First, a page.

Strong Saison
Tyler and Jonathan from Saraveza came to me with what might have been the most challenging set of requests: they wanted to brew a beer in the same vein as Avec Les Bons Voeux from Dupont, using the same yeast as was used in Tyler the Elder, and with a dank Northwest hop character. Alex Ganum saved the day on this part, providing a pitch of the French Saison yeast and a bale of whole leaf Crystal hops. We brewed the beer to 9.5% alcohol and let the (notoriously persnickety) Upright yeast ferment as high as 84 degrees. The beer dried out nicely, and the hop character really pops. It’s almost like a Cascadian double farmhouse ale. 9.4%, 45 BU
Margaret Lut slicing up beets
Margaret’s Beerscht
In the same way that the Saraveza beer was inspired by another brew, Margaret’s beet ale (hence ‘Beerscht’) takes its cues from Odell Brewing’s Mad Farmer ale. We roasted thirty pounds of beets and added the beets and their juices to the mash tun. On brew day, we took some pictures, and folks who saw them said that the results looked like a pepperoni pizza. The beets used on the hotside contributed a good bit of fermentable sugars, but not a ton of color or flavor, so we added beet juice to the finished beer to give it a more distinctive beet character. The beer has a nice spice note from the addition of dried ginger, and it is quite full bodied despite all of the adjuncts. 7%, 12 BU

That’s a lot of Beets
Personally I am most looking forward to trying Lisa Morrison’s Meyer Lemon Kolsch and despite my better judgement, Margaret’s beet beer. I hate beets and I have had a few beers with beets and hated those, too, but the early word is good and I like to try beers with unusual ingredients no matter how much they gross me out.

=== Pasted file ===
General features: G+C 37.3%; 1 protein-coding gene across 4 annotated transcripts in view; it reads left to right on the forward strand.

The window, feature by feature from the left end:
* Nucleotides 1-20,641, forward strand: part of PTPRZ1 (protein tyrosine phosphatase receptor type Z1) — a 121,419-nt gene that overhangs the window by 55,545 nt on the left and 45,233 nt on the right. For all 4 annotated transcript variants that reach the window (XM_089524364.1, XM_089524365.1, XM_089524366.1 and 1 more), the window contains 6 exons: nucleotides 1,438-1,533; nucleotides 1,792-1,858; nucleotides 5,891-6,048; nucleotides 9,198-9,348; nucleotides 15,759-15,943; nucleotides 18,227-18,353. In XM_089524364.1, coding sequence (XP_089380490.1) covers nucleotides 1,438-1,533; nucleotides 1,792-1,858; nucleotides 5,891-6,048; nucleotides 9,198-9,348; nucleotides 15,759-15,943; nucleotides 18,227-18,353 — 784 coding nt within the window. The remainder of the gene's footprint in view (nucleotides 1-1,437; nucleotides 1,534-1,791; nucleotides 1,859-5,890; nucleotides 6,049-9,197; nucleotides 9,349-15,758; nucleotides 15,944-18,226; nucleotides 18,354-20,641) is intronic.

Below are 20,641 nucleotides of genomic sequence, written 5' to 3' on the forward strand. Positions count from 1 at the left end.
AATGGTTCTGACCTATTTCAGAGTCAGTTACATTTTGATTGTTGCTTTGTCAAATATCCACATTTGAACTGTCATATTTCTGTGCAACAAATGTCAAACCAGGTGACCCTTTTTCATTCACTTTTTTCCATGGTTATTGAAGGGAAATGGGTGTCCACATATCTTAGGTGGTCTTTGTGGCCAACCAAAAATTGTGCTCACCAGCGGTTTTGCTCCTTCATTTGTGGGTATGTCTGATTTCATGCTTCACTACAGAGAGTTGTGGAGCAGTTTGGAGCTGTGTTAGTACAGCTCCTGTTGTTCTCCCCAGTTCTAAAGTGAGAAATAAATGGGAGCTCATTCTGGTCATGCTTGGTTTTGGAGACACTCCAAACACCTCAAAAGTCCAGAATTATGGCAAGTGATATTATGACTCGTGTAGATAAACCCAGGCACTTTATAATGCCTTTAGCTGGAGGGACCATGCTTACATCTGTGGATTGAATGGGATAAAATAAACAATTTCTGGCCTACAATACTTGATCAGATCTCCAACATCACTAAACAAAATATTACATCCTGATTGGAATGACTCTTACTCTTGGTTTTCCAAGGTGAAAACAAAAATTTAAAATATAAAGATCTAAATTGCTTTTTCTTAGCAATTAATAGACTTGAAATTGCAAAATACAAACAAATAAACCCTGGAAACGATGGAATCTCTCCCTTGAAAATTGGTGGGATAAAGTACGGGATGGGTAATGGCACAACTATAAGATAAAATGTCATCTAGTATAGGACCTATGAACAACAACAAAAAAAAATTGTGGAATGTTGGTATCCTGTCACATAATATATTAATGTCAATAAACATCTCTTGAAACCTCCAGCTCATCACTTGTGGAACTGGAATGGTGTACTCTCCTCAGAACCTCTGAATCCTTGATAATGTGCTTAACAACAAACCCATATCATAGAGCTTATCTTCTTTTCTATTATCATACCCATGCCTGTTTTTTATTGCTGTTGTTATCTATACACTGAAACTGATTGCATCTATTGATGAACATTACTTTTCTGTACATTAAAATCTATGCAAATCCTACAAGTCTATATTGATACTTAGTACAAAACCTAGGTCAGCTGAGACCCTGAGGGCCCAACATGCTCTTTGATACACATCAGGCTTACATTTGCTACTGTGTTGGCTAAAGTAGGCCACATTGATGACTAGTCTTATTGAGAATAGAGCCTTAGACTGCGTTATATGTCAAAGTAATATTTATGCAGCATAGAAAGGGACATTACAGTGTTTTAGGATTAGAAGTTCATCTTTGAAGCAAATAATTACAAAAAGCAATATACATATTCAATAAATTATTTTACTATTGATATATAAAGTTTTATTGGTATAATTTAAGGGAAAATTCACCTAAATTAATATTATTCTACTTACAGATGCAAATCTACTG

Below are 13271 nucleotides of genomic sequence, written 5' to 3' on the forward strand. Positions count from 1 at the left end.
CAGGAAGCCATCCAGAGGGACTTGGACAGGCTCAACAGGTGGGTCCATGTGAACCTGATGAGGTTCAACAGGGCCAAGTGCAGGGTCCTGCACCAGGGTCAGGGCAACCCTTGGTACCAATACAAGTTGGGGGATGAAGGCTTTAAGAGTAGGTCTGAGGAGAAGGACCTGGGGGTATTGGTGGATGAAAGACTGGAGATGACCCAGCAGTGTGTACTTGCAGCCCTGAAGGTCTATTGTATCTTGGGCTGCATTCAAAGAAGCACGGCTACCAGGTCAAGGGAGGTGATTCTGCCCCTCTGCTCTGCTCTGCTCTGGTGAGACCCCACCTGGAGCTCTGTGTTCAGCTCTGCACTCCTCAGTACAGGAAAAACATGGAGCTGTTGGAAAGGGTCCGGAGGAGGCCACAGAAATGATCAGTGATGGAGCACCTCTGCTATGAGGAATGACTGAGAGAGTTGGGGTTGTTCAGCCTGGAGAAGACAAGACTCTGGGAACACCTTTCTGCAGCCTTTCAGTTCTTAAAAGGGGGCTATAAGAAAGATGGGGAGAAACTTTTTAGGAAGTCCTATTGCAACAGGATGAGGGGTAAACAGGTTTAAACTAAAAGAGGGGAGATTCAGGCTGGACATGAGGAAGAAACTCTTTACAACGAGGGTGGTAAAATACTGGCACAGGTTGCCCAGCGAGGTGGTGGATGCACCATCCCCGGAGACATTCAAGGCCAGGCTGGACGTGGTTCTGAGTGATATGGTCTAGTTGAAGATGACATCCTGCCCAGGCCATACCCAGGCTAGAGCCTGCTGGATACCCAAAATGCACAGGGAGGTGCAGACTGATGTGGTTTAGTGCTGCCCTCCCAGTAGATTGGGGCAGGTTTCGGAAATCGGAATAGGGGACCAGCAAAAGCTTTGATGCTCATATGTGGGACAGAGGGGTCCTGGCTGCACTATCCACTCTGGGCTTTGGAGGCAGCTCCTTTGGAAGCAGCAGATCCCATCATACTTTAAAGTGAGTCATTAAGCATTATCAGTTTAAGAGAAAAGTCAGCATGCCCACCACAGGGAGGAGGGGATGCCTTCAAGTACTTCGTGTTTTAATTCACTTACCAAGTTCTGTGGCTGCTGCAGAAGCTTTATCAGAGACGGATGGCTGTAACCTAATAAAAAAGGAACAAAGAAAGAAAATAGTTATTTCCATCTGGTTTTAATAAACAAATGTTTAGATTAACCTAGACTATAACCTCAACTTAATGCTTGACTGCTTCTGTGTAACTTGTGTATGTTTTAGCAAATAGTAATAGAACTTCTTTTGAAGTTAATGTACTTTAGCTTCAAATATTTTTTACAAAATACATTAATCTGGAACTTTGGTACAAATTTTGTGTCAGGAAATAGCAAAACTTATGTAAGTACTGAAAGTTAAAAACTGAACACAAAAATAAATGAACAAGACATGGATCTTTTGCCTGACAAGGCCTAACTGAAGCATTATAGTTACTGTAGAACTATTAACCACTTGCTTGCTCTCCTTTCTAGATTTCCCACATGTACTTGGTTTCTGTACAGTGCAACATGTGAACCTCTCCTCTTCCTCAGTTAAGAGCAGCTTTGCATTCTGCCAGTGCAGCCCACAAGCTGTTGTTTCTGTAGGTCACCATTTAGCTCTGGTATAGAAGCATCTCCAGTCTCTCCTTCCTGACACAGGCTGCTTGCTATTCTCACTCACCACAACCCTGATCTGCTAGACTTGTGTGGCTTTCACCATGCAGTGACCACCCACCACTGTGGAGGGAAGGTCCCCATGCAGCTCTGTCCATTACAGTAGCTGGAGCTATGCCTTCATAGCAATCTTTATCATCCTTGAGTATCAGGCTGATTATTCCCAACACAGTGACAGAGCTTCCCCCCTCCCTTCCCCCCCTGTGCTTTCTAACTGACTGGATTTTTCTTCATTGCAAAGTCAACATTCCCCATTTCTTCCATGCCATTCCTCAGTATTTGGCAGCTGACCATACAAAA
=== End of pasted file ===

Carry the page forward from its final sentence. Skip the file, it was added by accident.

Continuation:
I hope to make it to both festivals. If you see me buy me a beer.

Founder of The New School and most frequent contributor Ezra Johnson-Greenough has worked in the craft beer industry for almost 10 years, doing everything from illustrating beer labels to bartending at renowned beer bars and breweries like Belmont Station, Apex, Laurelwood and Upright Brewing. He has also had a hand in creating events like the Portland Fruit Beer Festival, Portland Beer Week, and the Brewing up Cocktails series. He is available for freelance consultation in marketing, events, graphic design and branding. Contact: [email protected]

2 Comments

  1. ElGordo

    June 3, 2011 at 4:17 pm

    “I hope to make it to both festivals. If you see me buy me a beer.”

    What, are you turning into Sad Scott now?

  2. Samurai Artist

    June 4, 2011 at 7:28 am

    There is a little sad scott in all of us

Leave a Reply

Your email address will not be published. Required fields are marked *